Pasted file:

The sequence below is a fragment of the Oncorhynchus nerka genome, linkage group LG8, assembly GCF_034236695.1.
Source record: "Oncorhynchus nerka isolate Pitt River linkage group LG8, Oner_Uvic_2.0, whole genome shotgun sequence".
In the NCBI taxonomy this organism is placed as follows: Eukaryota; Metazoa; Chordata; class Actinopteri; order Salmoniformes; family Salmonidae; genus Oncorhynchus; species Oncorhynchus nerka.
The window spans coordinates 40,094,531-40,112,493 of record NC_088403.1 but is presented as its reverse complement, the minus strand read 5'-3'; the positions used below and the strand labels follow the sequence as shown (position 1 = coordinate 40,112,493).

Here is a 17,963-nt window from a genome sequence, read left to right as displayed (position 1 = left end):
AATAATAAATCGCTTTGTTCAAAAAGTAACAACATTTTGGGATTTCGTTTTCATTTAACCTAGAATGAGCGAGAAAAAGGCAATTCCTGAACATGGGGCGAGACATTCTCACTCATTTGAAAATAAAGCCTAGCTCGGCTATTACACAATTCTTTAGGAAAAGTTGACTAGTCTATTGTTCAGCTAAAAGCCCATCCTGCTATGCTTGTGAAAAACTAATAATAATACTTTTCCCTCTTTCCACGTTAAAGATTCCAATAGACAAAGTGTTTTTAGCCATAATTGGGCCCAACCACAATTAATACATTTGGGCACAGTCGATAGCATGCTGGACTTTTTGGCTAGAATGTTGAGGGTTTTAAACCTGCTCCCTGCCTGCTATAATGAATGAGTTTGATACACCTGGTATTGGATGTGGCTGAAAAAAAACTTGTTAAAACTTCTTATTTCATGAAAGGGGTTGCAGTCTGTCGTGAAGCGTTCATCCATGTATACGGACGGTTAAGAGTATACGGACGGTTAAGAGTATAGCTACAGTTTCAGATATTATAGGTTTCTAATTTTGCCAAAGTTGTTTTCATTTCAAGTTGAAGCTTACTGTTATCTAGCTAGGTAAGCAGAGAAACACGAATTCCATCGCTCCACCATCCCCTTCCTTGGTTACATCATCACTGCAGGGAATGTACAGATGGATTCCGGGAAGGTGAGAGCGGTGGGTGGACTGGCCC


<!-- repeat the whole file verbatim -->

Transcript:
The sequence below is a fragment of the Oncorhynchus nerka genome, linkage group LG8, assembly GCF_034236695.1.
Source record: "Oncorhynchus nerka isolate Pitt River linkage group LG8, Oner_Uvic_2.0, whole genome shotgun sequence".
In the NCBI taxonomy this organism is placed as follows: Eukaryota; Metazoa; Chordata; class Actinopteri; order Salmoniformes; family Salmonidae; genus Oncorhynchus; species Oncorhynchus nerka.
The window spans coordinates 40,094,531-40,112,493 of record NC_088403.1 but is presented as its reverse complement, the minus strand read 5'-3'; the positions used below and the strand labels follow the sequence as shown (position 1 = coordinate 40,112,493).

Here is a 17,963-nt window from a genome sequence, read left to right as displayed (position 1 = left end):
AATAATAAATCGCTTTGTTCAAAAAGTAACAACATTTTGGGATTTCGTTTTCATTTAACCTAGAATGAGCGAGAAAAAGGCAATTCCTGAACATGGGGCGAGACATTCTCACTCATTTGAAAATAAAGCCTAGCTCGGCTATTACACAATTCTTTAGGAAAAGTTGACTAGTCTATTGTTCAGCTAAAAGCCCATCCTGCTATGCTTGTGAAAAACTAATAATAATACTTTTCCCTCTTTCCACGTTAAAGATTCCAATAGACAAAGTGTTTTTAGCCATAATTGGGCCCAACCACAATTAATACATTTGGGCACAGTCGATAGCATGCTGGACTTTTTGGCTAGAATGTTGAGGGTTTTAAACCTGCTCCCTGCCTGCTATAATGAATGAGTTTGATACACCTGGTATTGGATGTGGCTGAAAAAAAACTTGTTAAAACTTCTTATTTCATGAAAGGGGTTGCAGTCTGTCGTGAAGCGTTCATCCATGTATACGGACGGTTAAGAGTATACGGACGGTTAAGAGTATAGCTACAGTTTCAGATATTATAGGTTTCTAATTTTGCCAAAGTTGTTTTCATTTCAAGTTGAAGCTTACTGTTATCTAGCTAGGTAAGCAGAGAAACACGAATTCCATCGCTCCACCATCCCCTTCCTTGGTTACATCATCACTGCAGGGAATGTACAGATGGATTCCGGGAAGGTGAGAGCGGTGGGTGGACTGGCCC